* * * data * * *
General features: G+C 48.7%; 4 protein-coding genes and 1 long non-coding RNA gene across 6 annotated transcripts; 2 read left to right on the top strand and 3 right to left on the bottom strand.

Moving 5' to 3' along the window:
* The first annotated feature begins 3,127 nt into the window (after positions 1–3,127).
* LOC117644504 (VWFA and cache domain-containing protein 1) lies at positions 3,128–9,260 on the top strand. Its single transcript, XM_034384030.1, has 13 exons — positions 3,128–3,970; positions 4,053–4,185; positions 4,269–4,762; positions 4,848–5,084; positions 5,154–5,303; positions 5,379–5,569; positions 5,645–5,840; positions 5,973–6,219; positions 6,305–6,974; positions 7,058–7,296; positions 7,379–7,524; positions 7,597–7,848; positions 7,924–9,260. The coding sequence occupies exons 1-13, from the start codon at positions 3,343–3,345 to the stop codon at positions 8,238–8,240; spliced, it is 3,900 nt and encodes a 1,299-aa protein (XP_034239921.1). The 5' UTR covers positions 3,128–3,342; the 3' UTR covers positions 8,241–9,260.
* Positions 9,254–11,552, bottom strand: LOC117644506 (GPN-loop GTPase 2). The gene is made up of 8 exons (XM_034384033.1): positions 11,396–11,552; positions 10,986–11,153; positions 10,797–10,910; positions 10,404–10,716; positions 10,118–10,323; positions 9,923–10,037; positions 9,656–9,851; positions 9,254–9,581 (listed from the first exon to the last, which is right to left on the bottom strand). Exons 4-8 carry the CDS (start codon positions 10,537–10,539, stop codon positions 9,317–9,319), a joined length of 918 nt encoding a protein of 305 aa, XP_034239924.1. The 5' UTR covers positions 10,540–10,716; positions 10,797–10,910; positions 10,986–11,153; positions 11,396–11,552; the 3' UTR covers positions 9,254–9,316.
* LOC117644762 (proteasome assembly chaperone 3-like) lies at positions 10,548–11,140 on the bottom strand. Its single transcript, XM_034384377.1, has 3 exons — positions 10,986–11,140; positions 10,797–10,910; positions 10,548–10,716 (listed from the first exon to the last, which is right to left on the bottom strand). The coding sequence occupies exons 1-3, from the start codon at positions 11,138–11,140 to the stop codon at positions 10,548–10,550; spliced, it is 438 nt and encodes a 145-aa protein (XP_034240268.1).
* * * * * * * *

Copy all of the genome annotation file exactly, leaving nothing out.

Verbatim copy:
General features: G+C 48.7%; 4 protein-coding genes and 1 long non-coding RNA gene across 6 annotated transcripts; 2 read left to right on the top strand and 3 right to left on the bottom strand.

Moving 5' to 3' along the window:
* The first annotated feature begins 3,127 nt into the window (after positions 1–3,127).
* LOC117644504 (VWFA and cache domain-containing protein 1) lies at positions 3,128–9,260 on the top strand. Its single transcript, XM_034384030.1, has 13 exons — positions 3,128–3,970; positions 4,053–4,185; positions 4,269–4,762; positions 4,848–5,084; positions 5,154–5,303; positions 5,379–5,569; positions 5,645–5,840; positions 5,973–6,219; positions 6,305–6,974; positions 7,058–7,296; positions 7,379–7,524; positions 7,597–7,848; positions 7,924–9,260. The coding sequence occupies exons 1-13, from the start codon at positions 3,343–3,345 to the stop codon at positions 8,238–8,240; spliced, it is 3,900 nt and encodes a 1,299-aa protein (XP_034239921.1). The 5' UTR covers positions 3,128–3,342; the 3' UTR covers positions 8,241–9,260.
* Positions 9,254–11,552, bottom strand: LOC117644506 (GPN-loop GTPase 2). The gene is made up of 8 exons (XM_034384033.1): positions 11,396–11,552; positions 10,986–11,153; positions 10,797–10,910; positions 10,404–10,716; positions 10,118–10,323; positions 9,923–10,037; positions 9,656–9,851; positions 9,254–9,581 (listed from the first exon to the last, which is right to left on the bottom strand). Exons 4-8 carry the CDS (start codon positions 10,537–10,539, stop codon positions 9,317–9,319), a joined length of 918 nt encoding a protein of 305 aa, XP_034239924.1. The 5' UTR covers positions 10,540–10,716; positions 10,797–10,910; positions 10,986–11,153; positions 11,396–11,552; the 3' UTR covers positions 9,254–9,316.
* LOC117644762 (proteasome assembly chaperone 3-like) lies at positions 10,548–11,140 on the bottom strand. Its single transcript, XM_034384377.1, has 3 exons — positions 10,986–11,140; positions 10,797–10,910; positions 10,548–10,716 (listed from the first exon to the last, which is right to left on the bottom strand). The coding sequence occupies exons 1-3, from the start codon at positions 11,138–11,140 to the stop codon at positions 10,548–10,550; spliced, it is 438 nt and encodes a 145-aa protein (XP_034240268.1).